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A Year In Review

This month marks my one year anniversary with Vietnam and wow has it been a wild year. I made amazing friends, traveled around south east Asia, gained wonderful new experiences, and learned a lot about myself and the world around me.

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In the beginning, when I first moved here, I essentially came with three other people, arrive all within a month of each other. And for the first 6 months of living in Vietnam, those people have given me unparalleled support to try new things and have pushed me to live outside my comfort zone. We were all stuck together; living in this city with no English capacity. We relied on each other and that’s what cultivated such strong relationships. These once strangers have become one of the main reasons I have profoundly loved my experiences so much. We call ourselves a family because we have become one. Sometimes it really isn’t about where in the world you go, but it’s more about who you had surrounded myself with.

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The bitter time came; one-by-one we all needed to say our farewells and take our leave in order to continue on our incredible adventures. The day when Raychel decided to leave me, I don’t know what happened, but I cried. It was eye opening to see how fond I have grown for these people, the center, and absolutely wonderful city. Then a month later, as I was leaving and headed off to the airport, I was crying as well. And not the type of crying where you look cute as you are seeing off some friends, the type of crying that is unexpected and takes over: can’t talk, can’t walk, all you are is a babbling idiot.  Over this year, I am so grateful having made everlasting friends that I adore and continue to connect with. Every person that I have connected with has all taught me something valuable.

Being in a new country, knowing that time is limited, there is an silent, yet strong urge to capitalize. And, for me, that means exploring as many new places as time (and money) allows. There are too many highlights to share and with so many incredible people. I consider myself extremely fortunate to have been able to travel around the whole Vietnam & even more outside the country. I get nostalgic thinking about all the wonderful (and miserable) trips I had.

These last 12 months, I have been looking for any opportunity to travel and see more. Now, I’m looking through my photo albums and remembering all that I’ve seen: lanterns with Raychel, went hiking with Ngoc, cleansing temples with Sydney, endless meat sticks with Kyle, frigid waters with Mom, and squirt guns with Tammy. What amazing memories that will last a lifetime. These memories? I wouldn’t trade for anything. I realized that traveling is more about gaining experiences rather than taking photos of landmarks.

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Through thick and thin, teaching has made it possible for me to continue exploring. It has been a cornerstone and foundational throughout my time here in Vietnam. I couldn’t write a year in review without mentioning teaching. For me, teaching is a new experience and wildly different than what I thought it would be. I thought how hard could it be: I already know English. Boy was I wrong. I have a huge new found respect for teachers. Lesson planning and cutting things up for an hour only for a 10 minute activity. In the beginning and first classes, I remember how nervous I would be for every class and how I would stress about going up to present.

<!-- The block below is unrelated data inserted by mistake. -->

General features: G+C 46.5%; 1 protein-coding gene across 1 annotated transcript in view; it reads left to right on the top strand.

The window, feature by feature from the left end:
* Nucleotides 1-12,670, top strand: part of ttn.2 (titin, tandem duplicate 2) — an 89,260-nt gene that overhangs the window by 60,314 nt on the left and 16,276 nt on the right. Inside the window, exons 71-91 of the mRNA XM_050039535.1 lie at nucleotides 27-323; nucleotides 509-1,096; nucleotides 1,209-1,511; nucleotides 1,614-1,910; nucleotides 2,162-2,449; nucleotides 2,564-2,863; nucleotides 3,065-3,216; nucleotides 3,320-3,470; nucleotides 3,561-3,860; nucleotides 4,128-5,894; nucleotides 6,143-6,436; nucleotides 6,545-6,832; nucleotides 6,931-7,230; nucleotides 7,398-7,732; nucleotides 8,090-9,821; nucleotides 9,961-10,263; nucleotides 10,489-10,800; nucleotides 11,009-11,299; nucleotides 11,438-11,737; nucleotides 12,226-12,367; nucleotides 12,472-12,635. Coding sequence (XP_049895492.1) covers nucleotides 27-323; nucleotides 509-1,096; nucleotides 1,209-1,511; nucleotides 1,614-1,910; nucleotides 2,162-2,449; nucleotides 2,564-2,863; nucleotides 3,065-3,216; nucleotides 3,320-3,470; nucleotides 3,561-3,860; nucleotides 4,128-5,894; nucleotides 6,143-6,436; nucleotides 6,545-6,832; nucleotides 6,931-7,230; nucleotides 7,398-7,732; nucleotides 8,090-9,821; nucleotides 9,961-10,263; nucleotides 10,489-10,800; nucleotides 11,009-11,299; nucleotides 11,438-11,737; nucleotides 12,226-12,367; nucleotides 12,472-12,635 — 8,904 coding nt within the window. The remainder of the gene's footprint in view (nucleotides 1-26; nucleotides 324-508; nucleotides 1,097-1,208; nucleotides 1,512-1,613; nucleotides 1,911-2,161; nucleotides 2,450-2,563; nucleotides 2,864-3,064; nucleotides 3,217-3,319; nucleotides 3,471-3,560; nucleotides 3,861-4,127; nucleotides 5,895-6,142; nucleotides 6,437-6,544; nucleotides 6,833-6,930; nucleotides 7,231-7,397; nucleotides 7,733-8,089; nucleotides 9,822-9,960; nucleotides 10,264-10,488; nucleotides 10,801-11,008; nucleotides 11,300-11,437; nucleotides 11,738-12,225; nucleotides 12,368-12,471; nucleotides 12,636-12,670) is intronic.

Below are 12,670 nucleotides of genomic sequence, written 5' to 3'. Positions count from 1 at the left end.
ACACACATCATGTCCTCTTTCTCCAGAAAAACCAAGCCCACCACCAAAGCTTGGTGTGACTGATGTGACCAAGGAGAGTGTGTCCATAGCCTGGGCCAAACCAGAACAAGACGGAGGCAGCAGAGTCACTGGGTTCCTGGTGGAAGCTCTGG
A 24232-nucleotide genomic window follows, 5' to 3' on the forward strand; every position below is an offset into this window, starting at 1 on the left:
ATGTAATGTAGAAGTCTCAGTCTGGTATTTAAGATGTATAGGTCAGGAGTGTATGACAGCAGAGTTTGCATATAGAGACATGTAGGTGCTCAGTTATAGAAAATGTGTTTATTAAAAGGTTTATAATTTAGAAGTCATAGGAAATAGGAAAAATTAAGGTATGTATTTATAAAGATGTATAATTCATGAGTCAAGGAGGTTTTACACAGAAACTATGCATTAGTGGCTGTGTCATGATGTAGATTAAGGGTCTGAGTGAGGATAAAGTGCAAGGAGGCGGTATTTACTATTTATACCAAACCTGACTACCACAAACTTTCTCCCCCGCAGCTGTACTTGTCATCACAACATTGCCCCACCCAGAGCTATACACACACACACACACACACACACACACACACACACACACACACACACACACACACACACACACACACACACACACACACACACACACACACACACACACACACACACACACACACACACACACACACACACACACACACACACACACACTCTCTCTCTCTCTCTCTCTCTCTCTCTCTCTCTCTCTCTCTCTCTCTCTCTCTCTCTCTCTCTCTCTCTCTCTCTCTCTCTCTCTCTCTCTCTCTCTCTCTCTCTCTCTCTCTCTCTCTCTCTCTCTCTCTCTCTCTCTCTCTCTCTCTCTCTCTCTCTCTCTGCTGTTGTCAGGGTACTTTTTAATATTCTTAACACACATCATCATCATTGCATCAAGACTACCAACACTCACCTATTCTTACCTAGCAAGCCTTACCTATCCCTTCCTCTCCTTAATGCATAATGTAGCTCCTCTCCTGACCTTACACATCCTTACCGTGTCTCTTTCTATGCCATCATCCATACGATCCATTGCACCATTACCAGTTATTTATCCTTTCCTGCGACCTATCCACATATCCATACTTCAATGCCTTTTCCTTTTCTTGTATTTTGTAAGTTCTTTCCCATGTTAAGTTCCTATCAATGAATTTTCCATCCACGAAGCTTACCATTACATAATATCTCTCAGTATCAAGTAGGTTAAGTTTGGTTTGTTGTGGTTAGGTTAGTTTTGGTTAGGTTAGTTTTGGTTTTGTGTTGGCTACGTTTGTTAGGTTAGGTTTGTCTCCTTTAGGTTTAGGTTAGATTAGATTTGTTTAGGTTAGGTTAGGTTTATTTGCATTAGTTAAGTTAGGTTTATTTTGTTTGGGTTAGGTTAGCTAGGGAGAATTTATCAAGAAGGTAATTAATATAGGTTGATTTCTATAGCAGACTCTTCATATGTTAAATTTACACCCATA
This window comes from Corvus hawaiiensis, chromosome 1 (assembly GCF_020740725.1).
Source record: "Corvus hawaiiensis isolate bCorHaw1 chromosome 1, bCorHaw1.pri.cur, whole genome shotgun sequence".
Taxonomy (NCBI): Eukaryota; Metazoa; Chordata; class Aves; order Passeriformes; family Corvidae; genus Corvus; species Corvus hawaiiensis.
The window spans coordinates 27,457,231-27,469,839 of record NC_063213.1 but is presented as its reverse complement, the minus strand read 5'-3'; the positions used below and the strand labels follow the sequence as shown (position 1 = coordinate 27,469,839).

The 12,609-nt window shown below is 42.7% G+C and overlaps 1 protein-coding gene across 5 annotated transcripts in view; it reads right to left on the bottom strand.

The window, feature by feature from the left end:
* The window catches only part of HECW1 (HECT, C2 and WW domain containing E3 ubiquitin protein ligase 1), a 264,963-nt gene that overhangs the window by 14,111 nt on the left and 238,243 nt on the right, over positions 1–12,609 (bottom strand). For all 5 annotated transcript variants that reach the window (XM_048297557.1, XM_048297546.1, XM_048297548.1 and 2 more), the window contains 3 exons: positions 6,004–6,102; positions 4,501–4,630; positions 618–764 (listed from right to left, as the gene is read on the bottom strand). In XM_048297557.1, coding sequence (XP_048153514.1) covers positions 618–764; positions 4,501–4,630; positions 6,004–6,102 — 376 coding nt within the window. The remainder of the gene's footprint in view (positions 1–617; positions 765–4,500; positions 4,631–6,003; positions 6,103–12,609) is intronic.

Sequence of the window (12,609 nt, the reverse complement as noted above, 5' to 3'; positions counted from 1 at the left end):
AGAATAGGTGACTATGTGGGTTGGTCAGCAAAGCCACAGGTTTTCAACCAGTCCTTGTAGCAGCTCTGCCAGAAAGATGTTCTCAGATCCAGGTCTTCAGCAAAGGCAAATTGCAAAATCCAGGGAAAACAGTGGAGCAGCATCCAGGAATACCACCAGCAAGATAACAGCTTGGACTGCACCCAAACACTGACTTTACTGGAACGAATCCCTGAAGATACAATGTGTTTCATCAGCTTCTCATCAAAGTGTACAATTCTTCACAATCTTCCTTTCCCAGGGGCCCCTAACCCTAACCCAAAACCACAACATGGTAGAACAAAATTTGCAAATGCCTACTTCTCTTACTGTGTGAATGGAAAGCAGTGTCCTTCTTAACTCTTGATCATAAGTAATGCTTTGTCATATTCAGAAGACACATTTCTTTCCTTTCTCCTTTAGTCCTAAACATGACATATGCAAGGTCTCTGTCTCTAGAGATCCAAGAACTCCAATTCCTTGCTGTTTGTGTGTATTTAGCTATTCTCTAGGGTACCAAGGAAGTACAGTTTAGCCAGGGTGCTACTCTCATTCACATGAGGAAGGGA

In hindsight, I clearly overthought the gravity of the situation. I believed that everything I that I said and did had a direct impact of student’s life. While I was right…  it ain’t that deep. I was too concerned with how the students thought of me and less concerned of how and what the students were learning. I started off teaching lessons that were teacher-based, now moving toward student-centered. What I realized over the past week is that I really do care about my students success and their growth with the English language. I take pride in being a teacher (which is hard because I am not properly trained to be one). I am happy to be a teacher for these next few months, but it’s not a job that I will be doing say 5 years from now.

Next for me? That is something that is still to be determined. I’m not sure what the future holds exactly, but I know one thing for sure is that I am still mobile and not ready to settle down yet. Maybe I’ll be a city near you next.

Cheers to another great year, wherever I am.
Perry

 

 

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Realizations of Living Away

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When I was first moving out, I so strongly remember the feeling of excitement. I was happy to be on my own for the first time. No rules, no regulations, and no more sharing a room. And what we are blinded by, at that age especially, is the flashing lights and a conglomerate of emotions. Often what is forgotten is all that we have and that which is given up on our exit out of the nest. For most, like me, that was experience occurred when taking the journey to college.